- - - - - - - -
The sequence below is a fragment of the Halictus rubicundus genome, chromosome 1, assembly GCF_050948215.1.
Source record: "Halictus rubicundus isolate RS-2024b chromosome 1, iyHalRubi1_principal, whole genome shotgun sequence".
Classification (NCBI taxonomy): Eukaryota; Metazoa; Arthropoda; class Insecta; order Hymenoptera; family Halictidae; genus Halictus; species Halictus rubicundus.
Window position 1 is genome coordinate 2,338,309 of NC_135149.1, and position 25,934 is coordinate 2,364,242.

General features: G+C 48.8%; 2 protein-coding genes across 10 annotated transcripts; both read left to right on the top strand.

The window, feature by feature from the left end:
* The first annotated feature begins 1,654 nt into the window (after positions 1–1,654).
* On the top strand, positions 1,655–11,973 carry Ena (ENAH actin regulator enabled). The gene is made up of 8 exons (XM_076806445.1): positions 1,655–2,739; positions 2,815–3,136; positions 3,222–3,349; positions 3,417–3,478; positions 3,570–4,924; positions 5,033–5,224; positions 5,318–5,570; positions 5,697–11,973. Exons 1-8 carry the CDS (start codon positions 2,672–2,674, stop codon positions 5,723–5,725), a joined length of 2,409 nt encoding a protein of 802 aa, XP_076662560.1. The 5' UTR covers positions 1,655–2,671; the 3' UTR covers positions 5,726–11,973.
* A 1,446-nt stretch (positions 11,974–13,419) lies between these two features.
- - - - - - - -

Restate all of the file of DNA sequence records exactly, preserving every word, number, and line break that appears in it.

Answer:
The sequence below is a fragment of the Halictus rubicundus genome, chromosome 1, assembly GCF_050948215.1.
Source record: "Halictus rubicundus isolate RS-2024b chromosome 1, iyHalRubi1_principal, whole genome shotgun sequence".
Classification (NCBI taxonomy): Eukaryota; Metazoa; Arthropoda; class Insecta; order Hymenoptera; family Halictidae; genus Halictus; species Halictus rubicundus.
Window position 1 is genome coordinate 2,338,309 of NC_135149.1, and position 25,934 is coordinate 2,364,242.

General features: G+C 48.8%; 2 protein-coding genes across 10 annotated transcripts; both read left to right on the top strand.

The window, feature by feature from the left end:
* The first annotated feature begins 1,654 nt into the window (after positions 1–1,654).
* On the top strand, positions 1,655–11,973 carry Ena (ENAH actin regulator enabled). The gene is made up of 8 exons (XM_076806445.1): positions 1,655–2,739; positions 2,815–3,136; positions 3,222–3,349; positions 3,417–3,478; positions 3,570–4,924; positions 5,033–5,224; positions 5,318–5,570; positions 5,697–11,973. Exons 1-8 carry the CDS (start codon positions 2,672–2,674, stop codon positions 5,723–5,725), a joined length of 2,409 nt encoding a protein of 802 aa, XP_076662560.1. The 5' UTR covers positions 1,655–2,671; the 3' UTR covers positions 5,726–11,973.
* A 1,446-nt stretch (positions 11,974–13,419) lies between these two features.